Letter from the Editor: Lessons of the Edupunks

Like many teenagers, my son spends a ton of time on his computer. His passion is designing icons to personalize a desktop or iPhone interface. He posts sets of these icons online for people to download. He doesn't get paid for any of this. But he loves doing it.

I sometimes reprimand him for devoting so many hours to this: "Have you finished your Spanish homework?" Yet I also find myself wondering, What's actually the better training for his future, high-school Spanish or honing these self-taught computer skills?

Parents tend to be conservative. We want our kids to follow the routines we did, even if they are out of date. Educational institutions tend to follow this pattern too. After all, they serve these parents as customers.

But what if there's a better way? That's the prospect we raise in "Who Needs Harvard?". If you were starting a system of higher education from scratch today, would you still choose a campus-based model that charges hundreds of thousands of dollars for a degree? Or might the efficiency of the Web inspire a model in which classes would be remotely delivered via Web streaming, discussion groups conducted over Facebook, and testing handled electronically? This is already happening, as staff writer Anya Kamenetz reports, courtesy of a rising movement of tech-savvy "edupunks." MIT, for instance, already posts online — for free — the full syllabi, lecture notes, class exercises, tests, and selected video and audio for every one of its classes. "Why is it that my kid can't take robotics at Carnegie Mellon, linear algebra at MIT, law at Stanford?" asks David Wiley of Brigham Young University. "And why can't we put 130 of those together and make it a degree?"

Let's take this a step further. American business leaders, particularly in the tech sector, lament regularly that our education system isn't producing enough qualified engineers for our future. Why don't they recruit the best talent straight out of high school and train this next generation themselves? If the NBA can find Kobe Bryant and Dwight Howard, why can't Intel or Microsoft find what it needs? I've raised this notion with executives and seen little enthusiasm. It turns out that, in this area, they're conservative too.

These are controversial ideas, and there are many more complications than my simplistic telling represents. But moving beyond the model of the 1950s — that an expensive (and elite) four-year tour on a leafy campus is the primary route to success — is a discussion we need to embrace, especially as President Barack Obama pledges more money for education reform. Market forces have had zero impact on the cost of quality academic training; holding onto the past could cripple our future.

Now here's the confession: I'm just as trapped by this model — and committed to it — as any tenured professor or university president. My son has already visited a couple of traditional four-year colleges, and we've got money stashed in a 529 account to help pay for one. Someone has to be progressive and pioneer a new way. But I'm not going to take that risk with my son's future. If he gets into Harvard — or some other college — I'll spend the money to send him. What kind of hypocrite does that make me?

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10 Comments

  • Mouli Cohen

    A lot of it also has to do with the relationships built in college. I know many people that are not the greatest at what they do but rely very well on the networks that they created while in school.

  • Samuel Campbell II

    First let me say that I have asked these same questions since I was in high school but never got any answers cause doing something other than what the status quo said was acceptable was not tolerated. So I slept through or skipped as many classes as possible and only did enough to pass. Mainly because I was bored. I took Eng 101 3 times because the first two teachers were pissed that I didn't do any classwork because I already knew how to write a great essay. So I passed the exit essay but failed the class. If it wasn't obvious, I have enough credits to almost have 2 degrees but the model couldn't sustain me. And I know that the conservative side of all of us are probably saying, "if you only just stuck with it". The reality is that not only are the model broken but the curriculum for any degree are bogus too. One of the mountains that stopped me from getting a communication degree was the Foreign language requirement. Nice teachers but not effective. (Would have loved to have had the new Rosetta Stone based classes)But since I left that program, I have tele-communicated with workers in Argentina, India, and China and whenever we have an issue we google a translation and keep on talking. I project managed numerous websites without a foreign language class. But I am without a degree too. I look forward to the model discussed in the article and will probably achieve my goal of being a "universal man" with the best possible education in every discipline that interests me. And who knows, maybe like the ethos of the university concept, I can pool that knowledge together and write a doctoral dissertation and get a specialized PhD from all my studies!!??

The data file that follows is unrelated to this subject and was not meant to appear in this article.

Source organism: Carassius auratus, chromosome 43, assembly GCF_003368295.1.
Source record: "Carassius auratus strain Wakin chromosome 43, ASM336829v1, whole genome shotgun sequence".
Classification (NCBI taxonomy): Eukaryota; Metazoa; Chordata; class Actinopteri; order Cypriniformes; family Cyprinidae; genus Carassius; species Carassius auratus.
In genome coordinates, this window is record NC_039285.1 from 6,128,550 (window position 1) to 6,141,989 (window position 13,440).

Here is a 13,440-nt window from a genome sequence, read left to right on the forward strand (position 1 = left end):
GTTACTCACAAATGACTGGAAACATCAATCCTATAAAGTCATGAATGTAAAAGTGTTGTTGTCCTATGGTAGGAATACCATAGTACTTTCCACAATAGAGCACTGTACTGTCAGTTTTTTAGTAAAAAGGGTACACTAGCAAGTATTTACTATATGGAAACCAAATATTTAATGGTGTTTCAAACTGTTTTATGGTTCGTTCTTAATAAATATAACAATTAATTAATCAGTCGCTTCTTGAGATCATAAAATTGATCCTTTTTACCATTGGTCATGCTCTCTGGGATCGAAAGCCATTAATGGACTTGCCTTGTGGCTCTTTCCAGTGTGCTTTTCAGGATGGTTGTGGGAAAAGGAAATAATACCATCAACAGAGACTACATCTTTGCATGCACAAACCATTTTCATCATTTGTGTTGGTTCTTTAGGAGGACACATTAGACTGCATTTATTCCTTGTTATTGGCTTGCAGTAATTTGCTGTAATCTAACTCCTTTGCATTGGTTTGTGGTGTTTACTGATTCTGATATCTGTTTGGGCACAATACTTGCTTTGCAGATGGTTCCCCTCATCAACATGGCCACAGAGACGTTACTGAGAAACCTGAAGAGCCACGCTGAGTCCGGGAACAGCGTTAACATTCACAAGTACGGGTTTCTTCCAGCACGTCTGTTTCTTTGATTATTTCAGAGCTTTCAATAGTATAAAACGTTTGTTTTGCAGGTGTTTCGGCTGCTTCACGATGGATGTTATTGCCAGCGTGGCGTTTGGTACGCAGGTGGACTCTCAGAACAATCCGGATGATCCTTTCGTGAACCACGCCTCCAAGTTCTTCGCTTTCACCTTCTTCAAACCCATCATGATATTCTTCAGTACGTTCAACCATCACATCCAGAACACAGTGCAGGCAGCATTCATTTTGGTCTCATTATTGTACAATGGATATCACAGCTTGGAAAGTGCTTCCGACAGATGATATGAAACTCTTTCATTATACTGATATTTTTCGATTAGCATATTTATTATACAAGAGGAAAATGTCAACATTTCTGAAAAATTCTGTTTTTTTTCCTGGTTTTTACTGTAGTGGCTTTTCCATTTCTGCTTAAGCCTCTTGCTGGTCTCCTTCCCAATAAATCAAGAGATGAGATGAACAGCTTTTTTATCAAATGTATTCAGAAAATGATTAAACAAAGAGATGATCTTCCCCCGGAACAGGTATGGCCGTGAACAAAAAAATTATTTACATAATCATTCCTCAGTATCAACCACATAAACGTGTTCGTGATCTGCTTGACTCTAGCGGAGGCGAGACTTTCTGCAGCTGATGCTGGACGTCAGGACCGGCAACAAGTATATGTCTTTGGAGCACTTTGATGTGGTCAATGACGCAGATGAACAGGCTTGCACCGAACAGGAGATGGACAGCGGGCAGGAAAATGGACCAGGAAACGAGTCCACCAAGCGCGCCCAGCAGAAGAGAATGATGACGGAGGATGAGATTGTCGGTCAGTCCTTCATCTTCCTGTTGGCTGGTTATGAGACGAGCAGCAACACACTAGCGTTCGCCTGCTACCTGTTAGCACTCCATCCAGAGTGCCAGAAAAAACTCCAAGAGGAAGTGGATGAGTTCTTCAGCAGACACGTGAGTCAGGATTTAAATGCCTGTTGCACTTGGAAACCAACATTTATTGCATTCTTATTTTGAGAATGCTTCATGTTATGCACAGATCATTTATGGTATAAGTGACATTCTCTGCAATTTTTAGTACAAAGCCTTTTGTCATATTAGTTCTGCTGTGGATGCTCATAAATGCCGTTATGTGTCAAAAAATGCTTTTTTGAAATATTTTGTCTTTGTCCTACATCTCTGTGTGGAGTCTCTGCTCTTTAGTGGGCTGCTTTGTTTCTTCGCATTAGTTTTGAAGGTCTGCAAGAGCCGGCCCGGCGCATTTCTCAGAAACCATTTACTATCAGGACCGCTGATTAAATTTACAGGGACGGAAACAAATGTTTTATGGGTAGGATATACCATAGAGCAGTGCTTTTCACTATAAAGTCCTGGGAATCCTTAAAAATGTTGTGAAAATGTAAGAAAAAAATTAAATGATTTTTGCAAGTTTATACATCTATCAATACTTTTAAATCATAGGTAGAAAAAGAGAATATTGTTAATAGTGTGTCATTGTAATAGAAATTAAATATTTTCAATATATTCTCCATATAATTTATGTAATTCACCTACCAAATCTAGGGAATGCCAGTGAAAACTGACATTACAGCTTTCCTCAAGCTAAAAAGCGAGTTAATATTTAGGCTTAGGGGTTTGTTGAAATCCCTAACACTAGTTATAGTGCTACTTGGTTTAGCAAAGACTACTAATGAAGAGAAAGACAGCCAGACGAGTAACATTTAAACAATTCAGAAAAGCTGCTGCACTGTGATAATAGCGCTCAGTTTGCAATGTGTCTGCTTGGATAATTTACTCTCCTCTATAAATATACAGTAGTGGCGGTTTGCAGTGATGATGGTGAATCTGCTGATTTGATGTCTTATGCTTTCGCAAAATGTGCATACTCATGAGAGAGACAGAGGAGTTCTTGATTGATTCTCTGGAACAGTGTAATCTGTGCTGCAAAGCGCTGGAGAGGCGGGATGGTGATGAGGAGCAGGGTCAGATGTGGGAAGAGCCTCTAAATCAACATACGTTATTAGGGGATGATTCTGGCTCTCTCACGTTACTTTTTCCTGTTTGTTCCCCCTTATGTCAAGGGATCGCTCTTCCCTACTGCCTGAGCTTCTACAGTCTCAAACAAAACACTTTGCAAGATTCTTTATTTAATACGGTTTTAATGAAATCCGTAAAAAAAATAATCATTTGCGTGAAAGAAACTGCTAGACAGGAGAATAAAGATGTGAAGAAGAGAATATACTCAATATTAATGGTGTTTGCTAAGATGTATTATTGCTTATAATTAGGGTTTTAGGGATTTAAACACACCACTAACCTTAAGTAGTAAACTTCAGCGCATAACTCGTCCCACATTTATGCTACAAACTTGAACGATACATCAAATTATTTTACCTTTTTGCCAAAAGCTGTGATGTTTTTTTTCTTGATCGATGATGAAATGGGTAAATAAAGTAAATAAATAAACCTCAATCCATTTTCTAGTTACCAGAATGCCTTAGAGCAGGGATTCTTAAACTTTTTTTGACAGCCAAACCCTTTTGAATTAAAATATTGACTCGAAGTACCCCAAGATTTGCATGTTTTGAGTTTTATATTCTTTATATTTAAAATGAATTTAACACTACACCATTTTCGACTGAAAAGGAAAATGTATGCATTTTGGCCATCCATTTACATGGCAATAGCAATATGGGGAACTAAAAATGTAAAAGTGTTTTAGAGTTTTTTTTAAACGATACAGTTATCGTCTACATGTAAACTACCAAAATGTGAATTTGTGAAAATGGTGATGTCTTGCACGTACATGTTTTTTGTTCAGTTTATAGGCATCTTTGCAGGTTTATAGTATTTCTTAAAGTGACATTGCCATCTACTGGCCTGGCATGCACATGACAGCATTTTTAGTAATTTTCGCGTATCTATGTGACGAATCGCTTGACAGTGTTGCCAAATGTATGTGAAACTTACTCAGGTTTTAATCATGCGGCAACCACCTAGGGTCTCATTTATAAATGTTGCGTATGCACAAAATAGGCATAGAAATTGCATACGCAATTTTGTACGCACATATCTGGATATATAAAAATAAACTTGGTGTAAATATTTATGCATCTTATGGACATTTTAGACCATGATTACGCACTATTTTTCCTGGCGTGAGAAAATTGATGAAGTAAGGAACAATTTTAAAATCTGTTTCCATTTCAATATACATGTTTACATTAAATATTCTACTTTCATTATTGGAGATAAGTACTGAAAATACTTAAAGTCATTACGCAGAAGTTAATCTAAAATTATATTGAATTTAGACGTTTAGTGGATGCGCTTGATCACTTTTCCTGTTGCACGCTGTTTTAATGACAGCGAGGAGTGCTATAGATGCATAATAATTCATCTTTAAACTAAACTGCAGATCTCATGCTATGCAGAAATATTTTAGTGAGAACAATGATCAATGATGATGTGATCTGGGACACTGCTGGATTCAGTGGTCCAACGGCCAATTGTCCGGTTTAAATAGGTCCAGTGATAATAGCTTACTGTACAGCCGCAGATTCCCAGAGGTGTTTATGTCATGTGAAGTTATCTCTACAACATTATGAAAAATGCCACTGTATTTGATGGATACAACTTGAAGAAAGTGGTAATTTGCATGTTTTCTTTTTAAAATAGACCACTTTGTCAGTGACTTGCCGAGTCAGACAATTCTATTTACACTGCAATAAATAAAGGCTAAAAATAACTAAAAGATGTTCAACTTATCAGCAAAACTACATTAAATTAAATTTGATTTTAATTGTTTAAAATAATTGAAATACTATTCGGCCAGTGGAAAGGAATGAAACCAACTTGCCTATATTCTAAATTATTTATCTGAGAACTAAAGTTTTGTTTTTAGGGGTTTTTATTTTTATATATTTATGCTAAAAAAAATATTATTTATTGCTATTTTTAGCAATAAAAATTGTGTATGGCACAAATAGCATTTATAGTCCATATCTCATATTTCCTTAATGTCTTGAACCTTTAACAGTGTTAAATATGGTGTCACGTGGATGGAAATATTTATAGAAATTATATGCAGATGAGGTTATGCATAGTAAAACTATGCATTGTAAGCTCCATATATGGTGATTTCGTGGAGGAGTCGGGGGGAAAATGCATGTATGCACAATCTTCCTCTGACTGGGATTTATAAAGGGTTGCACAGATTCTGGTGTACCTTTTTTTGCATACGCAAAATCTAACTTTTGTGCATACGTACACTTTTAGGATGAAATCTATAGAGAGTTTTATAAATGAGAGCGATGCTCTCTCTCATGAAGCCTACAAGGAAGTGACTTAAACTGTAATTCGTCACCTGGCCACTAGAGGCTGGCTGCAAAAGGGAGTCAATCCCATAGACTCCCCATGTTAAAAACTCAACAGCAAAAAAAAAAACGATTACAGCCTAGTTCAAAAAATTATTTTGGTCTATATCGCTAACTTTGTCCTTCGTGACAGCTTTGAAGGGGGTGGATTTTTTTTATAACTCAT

@Nicholas Hall There is a definite social impact that will come from jumping totally into a virtual model. But I think a hybrid would work just fine. The universities could benefit from distance educators that don't require full time salaries, paired down plant operations, etc... Plus its not like online education is free. It comes at a premium. But they could refit their campuses as Educational Hubs where people come together, pay rent for an away from home place. For a reasonable fee these places now offer seminars, discussions, and debates, with the focus on cross-pollination of info. All with the benefit of the highest speed wifi available. And an organized 24hr library (A group internet search mavens–think Apple Gurus, who help you find that elusive bit of info). Kind of like a learning-palooza or an education commune. People now flock to these vacation like destinations for enhanced learning and social interaction. Can someone say edu-(va)-cation! What a notion...learning as a break from the boredom of life!